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Russian Women Strike for Equal Rights

Russian women in cities nationwide held a strike for equal rights ahead of International Women’s Day. 

In cities like Moscow, Kazan and Ulyanocsk, protesters called on the authorities to abolish all “repressive, sexist and homophobic laws,” to pass anti-domestic violence legislation and to institute laws against sexual harassment in the workplace.

“We planned the strike right before March 8 because International Women’s Day is a really big holiday in Russia, but it’s also very problematic. It’s a farce,” said Ayten Yakubova, one of the organizers of the strike. “It’s supposedly a holiday to be honoring women when really things are not so great for women in Russia at all.”

The March 5 strike is already in its second year and is organized by two organizations: the SotsFem Alternative socialist feminist group and Socialist Alternative, a group that pushes for economic equality. Last year, hundreds joined the strike, with students from 11 universities across the country participating. 

										 					Социалистическая Альтернатива
Социалистическая Альтернатива

Yakubova said the strike itself is an important organizing tool for Russia’s feminist activists as it helps unite and rally people with similar views.

“The strike is also so important because you can come together and meet like-minded people who believe in equal rights; it creates a sense of solidarity,” said Lilia Murzaeva, another strike organizer.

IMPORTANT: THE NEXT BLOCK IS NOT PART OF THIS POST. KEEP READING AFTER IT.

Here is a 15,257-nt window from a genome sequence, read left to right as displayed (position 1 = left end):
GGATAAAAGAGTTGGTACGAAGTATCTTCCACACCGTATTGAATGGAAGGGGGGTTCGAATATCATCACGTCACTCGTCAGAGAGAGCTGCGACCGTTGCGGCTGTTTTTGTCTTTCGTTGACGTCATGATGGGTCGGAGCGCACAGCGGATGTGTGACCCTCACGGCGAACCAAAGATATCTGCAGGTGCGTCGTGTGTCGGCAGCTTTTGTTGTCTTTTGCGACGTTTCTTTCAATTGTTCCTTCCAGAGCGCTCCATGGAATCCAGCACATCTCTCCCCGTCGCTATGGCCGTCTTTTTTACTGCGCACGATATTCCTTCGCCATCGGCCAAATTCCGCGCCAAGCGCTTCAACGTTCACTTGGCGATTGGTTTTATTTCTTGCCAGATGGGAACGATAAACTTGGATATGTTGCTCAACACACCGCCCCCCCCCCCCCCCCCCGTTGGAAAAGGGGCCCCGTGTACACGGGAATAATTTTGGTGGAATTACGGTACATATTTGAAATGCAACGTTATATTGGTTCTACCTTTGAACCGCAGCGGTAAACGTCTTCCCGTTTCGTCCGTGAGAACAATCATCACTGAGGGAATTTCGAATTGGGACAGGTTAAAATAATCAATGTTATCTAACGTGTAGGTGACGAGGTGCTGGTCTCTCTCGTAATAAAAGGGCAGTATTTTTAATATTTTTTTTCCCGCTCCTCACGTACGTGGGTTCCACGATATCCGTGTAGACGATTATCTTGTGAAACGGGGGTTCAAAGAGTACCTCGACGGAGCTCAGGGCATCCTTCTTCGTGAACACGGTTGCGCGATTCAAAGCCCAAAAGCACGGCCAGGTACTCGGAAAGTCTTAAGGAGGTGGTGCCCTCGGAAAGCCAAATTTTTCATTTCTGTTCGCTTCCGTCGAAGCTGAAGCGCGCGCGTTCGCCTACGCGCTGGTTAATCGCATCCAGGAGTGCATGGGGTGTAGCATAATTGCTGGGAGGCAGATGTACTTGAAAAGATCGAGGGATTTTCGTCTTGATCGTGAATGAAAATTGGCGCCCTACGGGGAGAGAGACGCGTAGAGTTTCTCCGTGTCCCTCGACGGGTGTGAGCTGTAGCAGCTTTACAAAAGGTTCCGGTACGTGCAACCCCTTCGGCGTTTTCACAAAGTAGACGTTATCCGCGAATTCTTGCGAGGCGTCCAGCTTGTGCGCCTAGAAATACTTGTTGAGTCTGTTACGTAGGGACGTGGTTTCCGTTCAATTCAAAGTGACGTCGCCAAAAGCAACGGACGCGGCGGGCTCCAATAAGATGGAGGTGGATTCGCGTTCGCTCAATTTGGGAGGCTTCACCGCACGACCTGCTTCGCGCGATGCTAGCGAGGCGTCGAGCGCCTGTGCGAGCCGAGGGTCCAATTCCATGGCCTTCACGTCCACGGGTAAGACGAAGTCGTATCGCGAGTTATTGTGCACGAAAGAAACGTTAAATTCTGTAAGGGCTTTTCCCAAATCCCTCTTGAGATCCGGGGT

In Moscow, young people went on strike at the prestigious Moscow State University, as well as the Russian State University for the Humanities. Ksenia, 23, was one of the protesters at the State University of the Humanities and came out to strike in support of feminist values as well as to change the face of politics in Russia.  

“In Russia, all that we see is oppression, poverty, and death. We are fighting against this...and for all the rights of working people,” said Ksenia. 

After the interview ended, Ksenia was forced to pack up her placard and leave campus as people that had previously been threatening her reappeared. She said the group included employees from the Interior Ministry’s directorate for combating extremism who were filming protesters as well as an ultra-right wing activist who threatened to call the police on Ksenia and her friend. 

“The situation earlier was dangerous, so we will be forced to leave.” 

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